A small mob of sheep, Middlehurst Station
Phase One XF 150MP, 240mm Schneider, 2-3 second exposure averaging.
When the dogs move a mob of sheep around a hill, do the sheep turn clockwise or anti-clockwise? Unlike water in a sink, this isn't a trick question and of course, it depends on what the farmer (or pastoralist) wants to do. While I like long exposures of moving subjects, I confess that the shorter longer exposures are more varied and interesting than the longer longer exposures, but setting the appropriate shutter speed or time is a fraught business because it all depends on the sheep and how fast they decide to move - or how fast the dogs decide the sheep should move.
For we photographers at Middlehurst, we just turn up to the location and point our cameras towards the sheep. We've photographed the mobs in a number of different locations, but this spot is particularly good because there are lots of folds in the landscape and we have a high vantage point.
However, behind the scenes there's a lot of things going on.
To begin with, Middlehurst is a 16,000 hectare property and while there are 10-20,000 sheep, they might not be within striking distance of our cameras. So when Tony and I arrive at Middlehurst, Willy and Sue are already planning how they will move some of their sheep around to a nearby paddock. On the day, the sheep have to be herded into position and usually this is Sue and Tony's job. Regular readers may remember that 'Tony' is Sue's horse, not to be confused with Tony the photographer.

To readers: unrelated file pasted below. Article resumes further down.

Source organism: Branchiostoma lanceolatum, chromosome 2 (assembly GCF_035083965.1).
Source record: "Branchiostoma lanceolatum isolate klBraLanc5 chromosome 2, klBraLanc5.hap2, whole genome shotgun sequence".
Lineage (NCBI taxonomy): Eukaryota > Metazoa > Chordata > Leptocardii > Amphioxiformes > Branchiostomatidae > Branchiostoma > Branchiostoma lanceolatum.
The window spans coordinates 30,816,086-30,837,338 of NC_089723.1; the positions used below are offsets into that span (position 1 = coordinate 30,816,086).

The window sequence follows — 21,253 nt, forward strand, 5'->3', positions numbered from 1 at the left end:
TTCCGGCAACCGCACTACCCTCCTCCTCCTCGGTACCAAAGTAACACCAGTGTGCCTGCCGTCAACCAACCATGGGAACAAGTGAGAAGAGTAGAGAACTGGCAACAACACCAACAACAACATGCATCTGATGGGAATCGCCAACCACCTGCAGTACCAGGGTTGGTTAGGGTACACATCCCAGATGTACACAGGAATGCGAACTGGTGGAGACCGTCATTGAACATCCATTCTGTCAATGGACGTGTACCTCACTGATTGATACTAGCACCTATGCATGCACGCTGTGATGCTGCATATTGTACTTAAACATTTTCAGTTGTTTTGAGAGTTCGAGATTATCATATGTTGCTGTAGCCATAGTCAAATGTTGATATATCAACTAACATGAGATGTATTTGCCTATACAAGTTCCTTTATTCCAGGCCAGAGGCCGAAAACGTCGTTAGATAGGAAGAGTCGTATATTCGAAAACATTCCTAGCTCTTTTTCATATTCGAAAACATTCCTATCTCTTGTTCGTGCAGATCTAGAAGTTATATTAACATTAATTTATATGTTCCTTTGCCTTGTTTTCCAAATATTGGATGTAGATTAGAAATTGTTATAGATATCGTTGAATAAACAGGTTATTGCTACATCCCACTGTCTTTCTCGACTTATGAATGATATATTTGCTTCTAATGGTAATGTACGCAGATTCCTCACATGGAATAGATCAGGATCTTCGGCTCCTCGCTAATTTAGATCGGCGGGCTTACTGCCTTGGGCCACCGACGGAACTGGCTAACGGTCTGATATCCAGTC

An hour or more before the shoot, Sue will grab Tony and her dogs and begin rounding up the sheep. She keeps them hidden behind a hill while we set up our cameras and when we're ready (we're using two-way radios), the sheep are pushed over the crest and into view. No matter how many times I photograph sheep like this, I find it mesmerising the way they move as a relatively integrated unit around the landscape.
When it comes to blurring the sheep, this is a matter of neutral density filters and exposures of 1 to 10 seconds. Generally I find two to four seconds best. I like to shoot with a slightly wider lens which allows for the sheep to move around the scene, but this time I used a telephoto and found a few shots worked really well when the sheep were spilling into or out of the frame. The photo above is well-contained and is a work-in-progress. My next step will be to use some other exposures that have Sue, the horse and the dogs in the frame - but frozen with faster shutter speeds.
But that will be for another day!
Long exposures are usually thought of as the preserve of seascape and landscape photographers shooting clouds and moving water, but I have seen the technique applied to people as well - a book from my shelf, Alexey Titarenko Photographs has some wonderful examples of crowds moving around St. Petersburg in Russia. So why not animals? Maybe this is something I'll try in Africa in 2024 (photo tour details available soon).